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Old March 19, 2000, 03:33 PM   #1
Stephen A. Camp
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Hello. I'm about to buy a Dillon press and have decided on the 1050 as it swages out crimps from military cases. Does anyone have any experience with this progressive? Any comments are appreciated and thanks in advance. Best.
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Old March 19, 2000, 06:59 PM   #2
Bud Helms
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Any Dillon 1050 Users?

I wish!
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Old March 19, 2000, 11:10 PM   #3
Svt
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We're all too poor!
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Old March 19, 2000, 11:46 PM   #4
alan
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You migtht be just as well off with a 550 and a primer pocket swaging tool or a Lyman reamer. The money difference will buy a lot of components, and or scotch, whichever you prefer. I've heard some folks chirp about the 1000 series Dillons. I have no personal experience with them. I've been using a 550 for about 20 years. Works well.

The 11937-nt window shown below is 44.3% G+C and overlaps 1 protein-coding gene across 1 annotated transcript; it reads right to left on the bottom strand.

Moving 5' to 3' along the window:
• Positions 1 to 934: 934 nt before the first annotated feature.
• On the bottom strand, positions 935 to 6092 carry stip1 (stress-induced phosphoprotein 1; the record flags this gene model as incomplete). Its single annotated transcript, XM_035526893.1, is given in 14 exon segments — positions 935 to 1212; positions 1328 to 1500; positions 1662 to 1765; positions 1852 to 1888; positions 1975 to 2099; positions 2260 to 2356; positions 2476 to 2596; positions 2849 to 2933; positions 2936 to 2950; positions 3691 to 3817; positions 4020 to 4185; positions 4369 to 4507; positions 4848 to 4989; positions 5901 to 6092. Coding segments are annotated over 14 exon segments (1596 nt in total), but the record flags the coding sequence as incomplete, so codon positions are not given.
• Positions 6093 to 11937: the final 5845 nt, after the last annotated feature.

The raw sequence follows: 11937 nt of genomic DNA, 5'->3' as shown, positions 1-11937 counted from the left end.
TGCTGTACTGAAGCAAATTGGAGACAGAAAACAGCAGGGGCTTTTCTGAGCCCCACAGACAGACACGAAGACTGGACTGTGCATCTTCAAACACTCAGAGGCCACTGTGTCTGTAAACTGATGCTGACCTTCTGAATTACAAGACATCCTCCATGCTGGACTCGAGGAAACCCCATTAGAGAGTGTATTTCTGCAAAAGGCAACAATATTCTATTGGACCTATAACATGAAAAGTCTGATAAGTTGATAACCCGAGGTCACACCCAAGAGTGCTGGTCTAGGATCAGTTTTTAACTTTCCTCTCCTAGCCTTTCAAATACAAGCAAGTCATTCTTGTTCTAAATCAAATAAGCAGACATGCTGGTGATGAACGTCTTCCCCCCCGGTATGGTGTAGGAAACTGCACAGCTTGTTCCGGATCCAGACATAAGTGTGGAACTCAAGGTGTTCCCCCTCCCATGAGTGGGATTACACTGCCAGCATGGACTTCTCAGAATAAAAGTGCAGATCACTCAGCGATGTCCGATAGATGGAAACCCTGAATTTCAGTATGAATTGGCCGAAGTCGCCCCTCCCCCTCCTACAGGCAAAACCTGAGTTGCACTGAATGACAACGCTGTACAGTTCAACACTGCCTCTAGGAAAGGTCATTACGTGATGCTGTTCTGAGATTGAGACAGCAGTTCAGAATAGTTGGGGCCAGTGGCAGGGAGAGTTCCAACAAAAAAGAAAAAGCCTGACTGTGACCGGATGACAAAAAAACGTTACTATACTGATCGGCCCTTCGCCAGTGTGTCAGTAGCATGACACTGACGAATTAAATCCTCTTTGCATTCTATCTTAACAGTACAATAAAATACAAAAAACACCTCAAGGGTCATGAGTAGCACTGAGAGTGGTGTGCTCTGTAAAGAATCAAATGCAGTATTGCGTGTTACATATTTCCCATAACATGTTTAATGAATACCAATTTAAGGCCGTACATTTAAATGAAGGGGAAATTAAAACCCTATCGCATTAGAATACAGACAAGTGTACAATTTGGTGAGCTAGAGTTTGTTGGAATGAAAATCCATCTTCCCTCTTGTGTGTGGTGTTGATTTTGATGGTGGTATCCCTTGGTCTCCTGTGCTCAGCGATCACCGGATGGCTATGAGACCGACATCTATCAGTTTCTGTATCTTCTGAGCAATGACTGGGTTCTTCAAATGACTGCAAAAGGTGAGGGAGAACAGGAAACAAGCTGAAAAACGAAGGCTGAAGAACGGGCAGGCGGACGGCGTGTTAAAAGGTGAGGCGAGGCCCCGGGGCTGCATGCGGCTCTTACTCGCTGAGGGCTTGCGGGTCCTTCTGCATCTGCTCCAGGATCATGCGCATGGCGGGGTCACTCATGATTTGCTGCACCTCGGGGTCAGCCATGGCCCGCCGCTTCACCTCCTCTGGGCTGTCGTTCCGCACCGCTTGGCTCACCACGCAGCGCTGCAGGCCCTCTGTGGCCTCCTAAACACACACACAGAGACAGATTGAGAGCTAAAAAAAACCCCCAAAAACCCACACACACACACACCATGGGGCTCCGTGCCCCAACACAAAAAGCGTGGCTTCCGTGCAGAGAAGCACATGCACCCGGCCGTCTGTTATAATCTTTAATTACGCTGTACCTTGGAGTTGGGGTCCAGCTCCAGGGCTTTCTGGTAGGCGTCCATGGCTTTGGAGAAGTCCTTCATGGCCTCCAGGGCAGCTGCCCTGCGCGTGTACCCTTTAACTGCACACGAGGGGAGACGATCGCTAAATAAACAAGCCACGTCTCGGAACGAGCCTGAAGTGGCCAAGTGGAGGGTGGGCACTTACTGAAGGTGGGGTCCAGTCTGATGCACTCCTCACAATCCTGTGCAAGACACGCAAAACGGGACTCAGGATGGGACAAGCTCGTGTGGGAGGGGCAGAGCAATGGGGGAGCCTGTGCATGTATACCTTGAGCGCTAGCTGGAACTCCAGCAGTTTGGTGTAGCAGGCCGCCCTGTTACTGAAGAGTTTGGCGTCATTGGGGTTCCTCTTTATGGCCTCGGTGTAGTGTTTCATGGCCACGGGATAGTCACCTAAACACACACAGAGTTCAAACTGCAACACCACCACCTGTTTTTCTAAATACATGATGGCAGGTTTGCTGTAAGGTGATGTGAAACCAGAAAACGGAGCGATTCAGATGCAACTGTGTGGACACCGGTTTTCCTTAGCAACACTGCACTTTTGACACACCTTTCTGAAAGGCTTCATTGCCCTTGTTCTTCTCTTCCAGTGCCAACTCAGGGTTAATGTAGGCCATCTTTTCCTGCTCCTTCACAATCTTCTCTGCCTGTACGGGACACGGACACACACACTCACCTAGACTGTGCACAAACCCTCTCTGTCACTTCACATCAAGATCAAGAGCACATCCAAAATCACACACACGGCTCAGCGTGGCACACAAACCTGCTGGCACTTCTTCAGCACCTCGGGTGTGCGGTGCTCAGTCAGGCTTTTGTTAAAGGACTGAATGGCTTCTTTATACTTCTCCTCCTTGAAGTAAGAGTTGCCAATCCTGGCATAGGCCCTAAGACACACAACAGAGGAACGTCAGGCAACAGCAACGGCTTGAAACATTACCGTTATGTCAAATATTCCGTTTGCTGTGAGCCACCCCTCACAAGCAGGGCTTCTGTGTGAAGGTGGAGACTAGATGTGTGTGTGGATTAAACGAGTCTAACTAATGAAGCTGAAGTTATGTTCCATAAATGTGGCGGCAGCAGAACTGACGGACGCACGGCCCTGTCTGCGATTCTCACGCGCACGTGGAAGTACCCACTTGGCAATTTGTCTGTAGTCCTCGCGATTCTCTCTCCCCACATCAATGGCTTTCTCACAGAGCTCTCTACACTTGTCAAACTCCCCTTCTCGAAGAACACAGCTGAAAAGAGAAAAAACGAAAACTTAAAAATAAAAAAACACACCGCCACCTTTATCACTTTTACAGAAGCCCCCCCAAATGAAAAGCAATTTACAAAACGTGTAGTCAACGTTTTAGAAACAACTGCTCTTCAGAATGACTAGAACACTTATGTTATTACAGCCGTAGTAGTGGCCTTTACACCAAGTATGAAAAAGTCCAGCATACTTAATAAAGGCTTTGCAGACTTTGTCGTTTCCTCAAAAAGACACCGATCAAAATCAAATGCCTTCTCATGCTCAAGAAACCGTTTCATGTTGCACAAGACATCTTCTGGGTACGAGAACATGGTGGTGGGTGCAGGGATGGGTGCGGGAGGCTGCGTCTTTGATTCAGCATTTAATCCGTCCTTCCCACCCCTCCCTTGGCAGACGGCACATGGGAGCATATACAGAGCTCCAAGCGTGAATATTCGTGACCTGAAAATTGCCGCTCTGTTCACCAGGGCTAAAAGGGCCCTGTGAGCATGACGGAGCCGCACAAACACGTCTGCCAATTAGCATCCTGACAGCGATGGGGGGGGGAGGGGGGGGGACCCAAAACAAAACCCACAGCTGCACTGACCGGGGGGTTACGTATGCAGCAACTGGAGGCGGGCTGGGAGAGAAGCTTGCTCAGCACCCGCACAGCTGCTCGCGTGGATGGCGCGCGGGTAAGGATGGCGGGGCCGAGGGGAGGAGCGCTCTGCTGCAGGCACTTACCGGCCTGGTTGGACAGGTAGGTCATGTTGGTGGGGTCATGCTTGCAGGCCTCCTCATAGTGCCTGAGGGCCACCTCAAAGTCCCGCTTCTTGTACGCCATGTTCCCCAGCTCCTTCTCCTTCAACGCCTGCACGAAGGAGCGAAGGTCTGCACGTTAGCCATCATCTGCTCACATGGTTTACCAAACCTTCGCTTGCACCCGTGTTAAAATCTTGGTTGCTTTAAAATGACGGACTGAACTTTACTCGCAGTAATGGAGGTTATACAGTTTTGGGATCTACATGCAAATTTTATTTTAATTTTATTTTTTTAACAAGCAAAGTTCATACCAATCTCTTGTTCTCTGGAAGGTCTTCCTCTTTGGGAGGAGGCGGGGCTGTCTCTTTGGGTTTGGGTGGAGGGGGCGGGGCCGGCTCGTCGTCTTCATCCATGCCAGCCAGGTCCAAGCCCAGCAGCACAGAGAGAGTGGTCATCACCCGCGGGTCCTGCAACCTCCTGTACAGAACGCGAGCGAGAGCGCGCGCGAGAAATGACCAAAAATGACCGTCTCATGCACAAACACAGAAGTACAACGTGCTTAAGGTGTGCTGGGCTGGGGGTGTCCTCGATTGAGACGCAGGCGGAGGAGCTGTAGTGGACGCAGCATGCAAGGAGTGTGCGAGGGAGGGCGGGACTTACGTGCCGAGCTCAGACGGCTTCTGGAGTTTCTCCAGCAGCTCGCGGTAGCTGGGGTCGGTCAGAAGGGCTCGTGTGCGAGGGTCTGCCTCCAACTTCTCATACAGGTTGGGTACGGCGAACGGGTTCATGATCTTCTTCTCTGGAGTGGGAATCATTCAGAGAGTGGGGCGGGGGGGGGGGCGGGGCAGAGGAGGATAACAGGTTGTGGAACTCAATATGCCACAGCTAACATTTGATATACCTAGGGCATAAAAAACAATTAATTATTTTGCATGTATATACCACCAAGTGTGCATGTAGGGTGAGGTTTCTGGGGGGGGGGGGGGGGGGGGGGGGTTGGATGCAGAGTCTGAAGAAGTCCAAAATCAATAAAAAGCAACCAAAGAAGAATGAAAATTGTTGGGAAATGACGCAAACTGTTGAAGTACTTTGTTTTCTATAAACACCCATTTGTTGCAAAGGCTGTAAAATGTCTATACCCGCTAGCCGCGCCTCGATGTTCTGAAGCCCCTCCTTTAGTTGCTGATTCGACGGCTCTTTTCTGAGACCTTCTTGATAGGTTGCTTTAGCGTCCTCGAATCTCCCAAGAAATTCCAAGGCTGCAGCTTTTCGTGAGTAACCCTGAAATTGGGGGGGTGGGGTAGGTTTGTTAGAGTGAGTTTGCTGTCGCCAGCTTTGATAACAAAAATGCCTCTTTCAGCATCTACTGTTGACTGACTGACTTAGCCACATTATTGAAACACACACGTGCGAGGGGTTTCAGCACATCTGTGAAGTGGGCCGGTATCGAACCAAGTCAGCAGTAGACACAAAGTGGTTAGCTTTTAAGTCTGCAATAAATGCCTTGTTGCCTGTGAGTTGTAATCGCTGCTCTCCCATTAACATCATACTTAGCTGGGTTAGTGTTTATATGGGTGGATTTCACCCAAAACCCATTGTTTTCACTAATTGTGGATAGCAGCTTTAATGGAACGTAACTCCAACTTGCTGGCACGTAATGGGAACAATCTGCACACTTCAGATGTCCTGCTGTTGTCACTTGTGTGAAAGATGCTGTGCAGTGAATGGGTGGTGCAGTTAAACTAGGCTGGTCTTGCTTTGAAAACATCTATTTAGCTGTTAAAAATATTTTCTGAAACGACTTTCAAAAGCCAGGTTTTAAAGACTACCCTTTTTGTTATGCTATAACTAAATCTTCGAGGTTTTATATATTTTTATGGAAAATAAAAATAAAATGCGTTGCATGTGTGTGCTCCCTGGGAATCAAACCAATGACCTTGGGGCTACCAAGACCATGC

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Old March 20, 2000, 01:28 AM   #5
Gordon Hanson
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I've been trying for a week to justify buying a 650, rather than the 550. I now see I've been going about it all wrong: I should have been thinking about how much cheaper the 650 is than the 1050. I can't wait to tell my wife the good news!
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Old March 21, 2000, 10:34 PM   #6
Kenneth L. Walters
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I had and used a Dillon RL1000. That was the 1050's slightly bigger brother. I wouldn't recommend either of them for a couple of reasons. First, the 1050 only carries a couple year warrenty as it is expected to be used by commercial ammunition producers. All the rest of the Dillon line have lifetime guarentees to the original owner. Second, these bigger machines are just more complicated. More things to go wrong. Third, you really don't need this kind of machine unless you are trying to make ammunition for a living. I'd recommend you look at the Dillon RL550. That's a nice, user friendly machine.
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Old March 21, 2000, 11:06 PM   #7
BILLG